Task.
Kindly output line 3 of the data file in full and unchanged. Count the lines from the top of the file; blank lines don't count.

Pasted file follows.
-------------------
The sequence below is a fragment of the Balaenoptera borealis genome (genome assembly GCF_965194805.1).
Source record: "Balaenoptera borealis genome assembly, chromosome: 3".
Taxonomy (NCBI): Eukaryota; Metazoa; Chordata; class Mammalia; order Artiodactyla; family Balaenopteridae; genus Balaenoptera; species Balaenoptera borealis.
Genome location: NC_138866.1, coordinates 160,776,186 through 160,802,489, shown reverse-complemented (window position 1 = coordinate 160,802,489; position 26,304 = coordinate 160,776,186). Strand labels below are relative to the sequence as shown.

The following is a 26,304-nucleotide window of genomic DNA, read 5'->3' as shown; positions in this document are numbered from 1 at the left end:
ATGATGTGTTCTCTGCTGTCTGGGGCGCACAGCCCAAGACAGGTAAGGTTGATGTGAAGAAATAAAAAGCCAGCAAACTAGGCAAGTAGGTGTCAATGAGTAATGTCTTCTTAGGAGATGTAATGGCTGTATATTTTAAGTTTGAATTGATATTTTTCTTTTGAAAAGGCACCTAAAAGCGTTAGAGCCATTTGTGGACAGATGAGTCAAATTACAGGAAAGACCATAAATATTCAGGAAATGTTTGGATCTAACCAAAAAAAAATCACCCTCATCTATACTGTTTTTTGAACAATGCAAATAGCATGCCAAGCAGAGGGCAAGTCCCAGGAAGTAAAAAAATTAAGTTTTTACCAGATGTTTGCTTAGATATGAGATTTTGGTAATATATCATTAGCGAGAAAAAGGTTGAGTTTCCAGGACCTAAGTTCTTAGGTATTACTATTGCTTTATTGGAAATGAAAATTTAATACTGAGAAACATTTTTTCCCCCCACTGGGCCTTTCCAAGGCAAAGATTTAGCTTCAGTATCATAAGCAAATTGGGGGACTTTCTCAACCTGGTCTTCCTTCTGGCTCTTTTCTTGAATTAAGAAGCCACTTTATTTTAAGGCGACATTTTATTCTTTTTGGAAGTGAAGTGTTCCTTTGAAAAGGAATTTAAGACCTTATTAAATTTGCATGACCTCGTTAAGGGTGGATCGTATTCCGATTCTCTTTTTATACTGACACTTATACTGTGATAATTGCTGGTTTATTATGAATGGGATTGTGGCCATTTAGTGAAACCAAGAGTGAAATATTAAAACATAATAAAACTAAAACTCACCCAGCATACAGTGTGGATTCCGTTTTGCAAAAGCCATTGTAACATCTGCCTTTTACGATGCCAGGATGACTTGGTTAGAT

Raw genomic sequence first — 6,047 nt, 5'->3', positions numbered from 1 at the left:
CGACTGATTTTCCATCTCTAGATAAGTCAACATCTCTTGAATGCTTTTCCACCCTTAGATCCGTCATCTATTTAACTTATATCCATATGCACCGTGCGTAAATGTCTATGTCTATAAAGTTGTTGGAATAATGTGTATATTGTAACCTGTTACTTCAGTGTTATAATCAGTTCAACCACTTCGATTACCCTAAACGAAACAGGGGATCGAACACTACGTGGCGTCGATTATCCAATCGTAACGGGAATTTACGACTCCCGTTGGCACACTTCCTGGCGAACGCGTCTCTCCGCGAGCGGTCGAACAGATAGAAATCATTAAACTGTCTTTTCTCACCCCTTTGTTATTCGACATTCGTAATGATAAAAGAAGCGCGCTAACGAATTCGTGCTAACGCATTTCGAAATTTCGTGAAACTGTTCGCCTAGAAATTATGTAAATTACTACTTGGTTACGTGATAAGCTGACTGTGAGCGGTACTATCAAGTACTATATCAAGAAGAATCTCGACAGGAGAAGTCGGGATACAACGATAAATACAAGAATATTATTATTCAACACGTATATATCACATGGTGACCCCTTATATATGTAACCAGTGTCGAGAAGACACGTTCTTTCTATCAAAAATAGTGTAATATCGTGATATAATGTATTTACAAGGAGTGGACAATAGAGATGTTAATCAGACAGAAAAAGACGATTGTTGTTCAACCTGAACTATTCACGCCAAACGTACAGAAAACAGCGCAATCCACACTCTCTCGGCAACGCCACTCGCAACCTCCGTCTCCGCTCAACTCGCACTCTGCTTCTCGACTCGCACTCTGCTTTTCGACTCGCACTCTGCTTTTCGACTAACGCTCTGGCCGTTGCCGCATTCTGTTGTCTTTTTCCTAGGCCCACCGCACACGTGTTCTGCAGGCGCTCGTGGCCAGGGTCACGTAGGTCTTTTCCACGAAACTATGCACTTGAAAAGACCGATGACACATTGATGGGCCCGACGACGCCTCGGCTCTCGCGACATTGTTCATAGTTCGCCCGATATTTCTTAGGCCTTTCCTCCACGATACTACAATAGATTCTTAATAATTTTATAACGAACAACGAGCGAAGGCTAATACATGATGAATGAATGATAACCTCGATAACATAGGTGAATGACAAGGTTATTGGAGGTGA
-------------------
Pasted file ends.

Taxonomy (NCBI): Eukaryota; Metazoa; Chordata; class Mammalia; order Artiodactyla; family Balaenopteridae; genus Balaenoptera; species Balaenoptera borealis.